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Heater.
Posts: **21,233**

There has been much talk of random numbers here recently, both real and pseudo. What with Cessnapilot's suggestion to use CNT as a random source at start up and Bit's (was it?) request for a random shuffling algorithm.

This reignited my long standing fascination for such things and the result is my Christmas break project was one super-duper random number generator for the Propeller which is attached here.

The simple idea is:

1) We would quite often like to use genuine random numbers form some random source. At least so that our programs don't behave the same way on every run as they might with Spins random operator. An easy way to do that is with Chip's magical RealRandom object. BUT that consumes a whole valuable COG for such a simple task.

2) So we could start up RealRandom, get real random seed from it, shut it down to save a COG and then use the seed for Spins built in random operator in our applications.

3) BUT whilst we are at it why not use a pseudo random number generator with a huge repetition period and probably more random looking sequences? That way we would be hard pressed to tell the difference between using RealRandom all the time or a randomly seeded PRNG.

Most high quality PRNGs use unsigned arithmetic and/or 64 bit arithmetic and/or multiplies and are therefore not very Spin friendly. Luckly over Christmas I found the JKISS32 algorithm by David Jones, based on ideas by the late George Marsaglia, an expert in PRNG's. JKISS32 uses 32 bit signed arithmetic, only uses a handful of lines of Spin and has a period of ~2^121. That is the "random" number sequence it generates will only start to repeat after about 2600000000000000000000000000000000000 numbers !!! (if I have counted my zeros correctly). JKISS32 has been tested with some serious statistical tools to check the quality of it's "randomness" and passed with flying colours.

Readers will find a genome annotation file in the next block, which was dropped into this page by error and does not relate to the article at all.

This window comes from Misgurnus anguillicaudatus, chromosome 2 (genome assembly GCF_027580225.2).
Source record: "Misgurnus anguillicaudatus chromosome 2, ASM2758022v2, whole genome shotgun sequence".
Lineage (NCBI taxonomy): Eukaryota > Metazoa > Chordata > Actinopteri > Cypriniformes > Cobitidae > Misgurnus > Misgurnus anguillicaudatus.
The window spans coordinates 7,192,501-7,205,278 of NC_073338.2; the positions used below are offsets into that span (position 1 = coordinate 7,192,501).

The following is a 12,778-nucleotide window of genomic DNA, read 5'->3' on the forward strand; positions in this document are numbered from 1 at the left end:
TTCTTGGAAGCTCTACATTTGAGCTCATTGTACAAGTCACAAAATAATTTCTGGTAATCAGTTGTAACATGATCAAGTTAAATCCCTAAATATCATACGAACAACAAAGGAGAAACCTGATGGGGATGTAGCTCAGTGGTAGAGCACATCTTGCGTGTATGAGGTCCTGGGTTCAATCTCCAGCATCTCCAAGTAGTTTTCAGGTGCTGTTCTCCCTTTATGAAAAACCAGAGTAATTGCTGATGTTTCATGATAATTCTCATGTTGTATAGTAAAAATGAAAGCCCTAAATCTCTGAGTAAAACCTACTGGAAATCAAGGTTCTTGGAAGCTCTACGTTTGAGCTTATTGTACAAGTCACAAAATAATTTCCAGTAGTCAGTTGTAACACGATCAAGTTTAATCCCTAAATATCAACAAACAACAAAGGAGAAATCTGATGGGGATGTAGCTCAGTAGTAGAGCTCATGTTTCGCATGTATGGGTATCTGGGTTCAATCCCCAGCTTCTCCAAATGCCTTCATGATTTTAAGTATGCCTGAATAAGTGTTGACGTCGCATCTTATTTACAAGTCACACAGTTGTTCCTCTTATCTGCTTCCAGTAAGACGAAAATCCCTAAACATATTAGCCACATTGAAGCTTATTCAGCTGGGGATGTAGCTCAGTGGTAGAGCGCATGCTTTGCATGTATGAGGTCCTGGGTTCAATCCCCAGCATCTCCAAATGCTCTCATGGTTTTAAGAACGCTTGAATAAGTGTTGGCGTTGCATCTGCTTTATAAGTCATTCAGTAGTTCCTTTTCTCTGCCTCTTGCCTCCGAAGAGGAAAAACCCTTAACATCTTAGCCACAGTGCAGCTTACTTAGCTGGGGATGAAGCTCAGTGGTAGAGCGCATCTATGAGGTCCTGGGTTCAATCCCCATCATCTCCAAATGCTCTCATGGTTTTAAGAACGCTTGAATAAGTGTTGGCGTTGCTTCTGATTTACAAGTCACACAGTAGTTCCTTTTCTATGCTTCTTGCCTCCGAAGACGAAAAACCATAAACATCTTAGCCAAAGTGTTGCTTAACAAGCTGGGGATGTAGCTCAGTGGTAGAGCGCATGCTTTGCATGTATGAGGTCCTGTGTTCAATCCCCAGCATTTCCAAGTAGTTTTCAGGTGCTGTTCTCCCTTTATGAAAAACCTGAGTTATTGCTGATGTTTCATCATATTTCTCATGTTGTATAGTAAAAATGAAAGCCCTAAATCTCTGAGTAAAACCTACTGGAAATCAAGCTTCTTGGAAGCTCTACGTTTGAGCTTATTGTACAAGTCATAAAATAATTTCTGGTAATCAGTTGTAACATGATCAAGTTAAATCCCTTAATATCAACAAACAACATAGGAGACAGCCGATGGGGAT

P.S. Again I have to say I don't imply that Spin's random operator is faulty but sometimes we might like to have better. For example Bit's shuffling project could do with very long period PRNG. Also it can be beneficial to not use built in system RNG's and use you own, this way when you move your code from system to system you can be sure of consistent high quality results.

This reignited my long standing fascination for such things and the result is my Christmas break project was one super-duper random number generator for the Propeller which is attached here.

The simple idea is:

1) We would quite often like to use genuine random numbers form some random source. At least so that our programs don't behave the same way on every run as they might with Spins random operator. An easy way to do that is with Chip's magical RealRandom object. BUT that consumes a whole valuable COG for such a simple task.

2) So we could start up RealRandom, get real random seed from it, shut it down to save a COG and then use the seed for Spins built in random operator in our applications.

3) BUT whilst we are at it why not use a pseudo random number generator with a huge repetition period and probably more random looking sequences? That way we would be hard pressed to tell the difference between using RealRandom all the time or a randomly seeded PRNG.